A NovelBook - 2009
" The Magicians is to Harry Potter as a shot of Irish whiskey is to a glass of weak tea. . . . Hogwarts was never like this."
--George R.R. Martin
"Sad, hilarious, beautiful, and essential to anyone who cares about modern fantasy."
"A very knowing and wonderful take on the wizard school genre."
" The Magicians may just be the most subversive, gripping and enchanting fantasy novel I've read this century."
"This gripping novel draws on the conventions of contemporary and classic fantasy novels in order to upend them . . . an unexpectedly moving coming-of-age story."
--The New Yorker
"The best urban fantasy in years."
Quentin Coldwater is brilliant but miserable. A high school math genius, he's secretly fascinated with a series of children's fantasy novels set in a magical land called Fillory, and real life is disappointing by comparison. When Quentin is unexpectedly admitted to an elite, secret college of magic, it looks like his wildest dreams have come true. But his newfound powers lead him down a rabbit hole of hedonism and disillusionment, and ultimately to the dark secret behind the story of Fillory. The land of his childhood fantasies turns out to be much darker and more dangerous than he ever could have imagined. . . .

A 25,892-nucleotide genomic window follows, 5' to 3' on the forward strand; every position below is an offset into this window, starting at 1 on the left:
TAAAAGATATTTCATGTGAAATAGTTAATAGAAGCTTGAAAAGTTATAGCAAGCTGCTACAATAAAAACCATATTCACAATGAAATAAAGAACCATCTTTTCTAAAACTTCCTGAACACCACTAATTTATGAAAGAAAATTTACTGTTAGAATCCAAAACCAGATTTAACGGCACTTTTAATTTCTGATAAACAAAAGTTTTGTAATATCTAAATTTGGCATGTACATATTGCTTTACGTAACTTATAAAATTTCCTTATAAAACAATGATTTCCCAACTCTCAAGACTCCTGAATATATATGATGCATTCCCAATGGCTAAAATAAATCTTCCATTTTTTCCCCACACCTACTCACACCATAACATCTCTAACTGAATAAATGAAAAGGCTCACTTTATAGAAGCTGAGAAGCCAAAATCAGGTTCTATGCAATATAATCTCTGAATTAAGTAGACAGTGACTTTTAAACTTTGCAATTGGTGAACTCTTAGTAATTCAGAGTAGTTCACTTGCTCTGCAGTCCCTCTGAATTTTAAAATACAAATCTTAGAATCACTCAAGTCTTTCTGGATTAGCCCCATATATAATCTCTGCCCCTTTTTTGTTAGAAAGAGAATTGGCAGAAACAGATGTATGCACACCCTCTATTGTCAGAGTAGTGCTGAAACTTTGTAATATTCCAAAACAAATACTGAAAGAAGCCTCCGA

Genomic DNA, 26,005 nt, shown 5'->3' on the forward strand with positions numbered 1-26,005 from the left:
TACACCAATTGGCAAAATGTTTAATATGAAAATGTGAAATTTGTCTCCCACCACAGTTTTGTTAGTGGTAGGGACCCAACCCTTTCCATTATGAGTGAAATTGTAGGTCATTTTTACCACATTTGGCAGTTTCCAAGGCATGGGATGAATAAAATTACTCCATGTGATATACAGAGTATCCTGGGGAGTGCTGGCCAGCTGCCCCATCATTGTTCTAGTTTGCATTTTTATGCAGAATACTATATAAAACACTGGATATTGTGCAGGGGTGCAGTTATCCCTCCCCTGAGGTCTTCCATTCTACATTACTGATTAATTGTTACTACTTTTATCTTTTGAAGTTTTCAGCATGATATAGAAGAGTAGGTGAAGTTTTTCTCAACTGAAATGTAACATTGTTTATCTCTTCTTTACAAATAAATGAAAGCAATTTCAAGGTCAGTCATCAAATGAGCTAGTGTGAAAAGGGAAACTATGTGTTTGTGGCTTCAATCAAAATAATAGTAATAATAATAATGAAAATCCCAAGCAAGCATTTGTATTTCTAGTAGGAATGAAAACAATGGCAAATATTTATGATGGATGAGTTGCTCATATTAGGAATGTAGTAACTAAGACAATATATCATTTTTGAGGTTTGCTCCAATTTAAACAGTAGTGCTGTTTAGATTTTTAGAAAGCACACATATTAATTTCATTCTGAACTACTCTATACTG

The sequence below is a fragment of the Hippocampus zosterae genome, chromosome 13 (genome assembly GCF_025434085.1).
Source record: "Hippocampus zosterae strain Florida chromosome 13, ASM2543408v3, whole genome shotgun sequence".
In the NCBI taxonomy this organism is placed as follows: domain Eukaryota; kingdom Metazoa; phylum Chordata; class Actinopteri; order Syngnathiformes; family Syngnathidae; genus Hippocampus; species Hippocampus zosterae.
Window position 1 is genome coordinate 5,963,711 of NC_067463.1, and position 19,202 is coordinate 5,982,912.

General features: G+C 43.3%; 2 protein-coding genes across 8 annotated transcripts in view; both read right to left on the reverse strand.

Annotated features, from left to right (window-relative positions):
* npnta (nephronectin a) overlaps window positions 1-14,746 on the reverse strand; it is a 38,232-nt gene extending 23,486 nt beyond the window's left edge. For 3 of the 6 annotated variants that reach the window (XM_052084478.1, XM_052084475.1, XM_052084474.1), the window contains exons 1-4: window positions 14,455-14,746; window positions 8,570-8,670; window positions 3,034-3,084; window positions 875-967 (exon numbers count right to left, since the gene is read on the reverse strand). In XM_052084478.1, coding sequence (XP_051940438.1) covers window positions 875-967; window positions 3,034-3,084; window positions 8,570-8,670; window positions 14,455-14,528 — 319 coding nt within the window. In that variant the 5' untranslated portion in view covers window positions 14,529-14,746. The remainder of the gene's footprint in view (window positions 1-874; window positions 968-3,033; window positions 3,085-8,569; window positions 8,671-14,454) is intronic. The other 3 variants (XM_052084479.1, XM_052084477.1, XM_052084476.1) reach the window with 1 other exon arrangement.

The prequel to the New York Times bestselling book The Magician King and the #1 bestseller The Magician's Land , The Magicians is one of the most daring and inventive works of literary fantasy in years. No one who has escaped into the worlds of Narnia and Harry Potter should miss this breathtaking return to the landscape of the imagination.
From the critics
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The truth doesn't always make a good story, does it? But I think I tied up most of the loose threads. I'm sure you can fill in the rest, if you really think about it.
Nobody wanted to admit they were frightened, so they took the only other option, which was to be irritable instead.
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The main character is a self-loathing teen who hasn't been able to let go of his childhood obsession with a series of fantasy novels about a magical world called Fillory. What a surprise when he discovers first that magic is real, and then that Fillory is too. Unfortunately, for him, neither prove to be all that he'd dreamed they were as a child. While there is a clear and strong plot throughout the book, the novel seems to be mostly about the main character's struggle with his own unhappiness. Magic doesn't do it. A new girlfriend doesn't do it. Entering Fillory doesn't do it. In many ways it's a psychological journey more than a fantasy journey. Be prepared for a level of self-pity and self-loathing that will have you rolling your eyes and hoping this kid will grow up.
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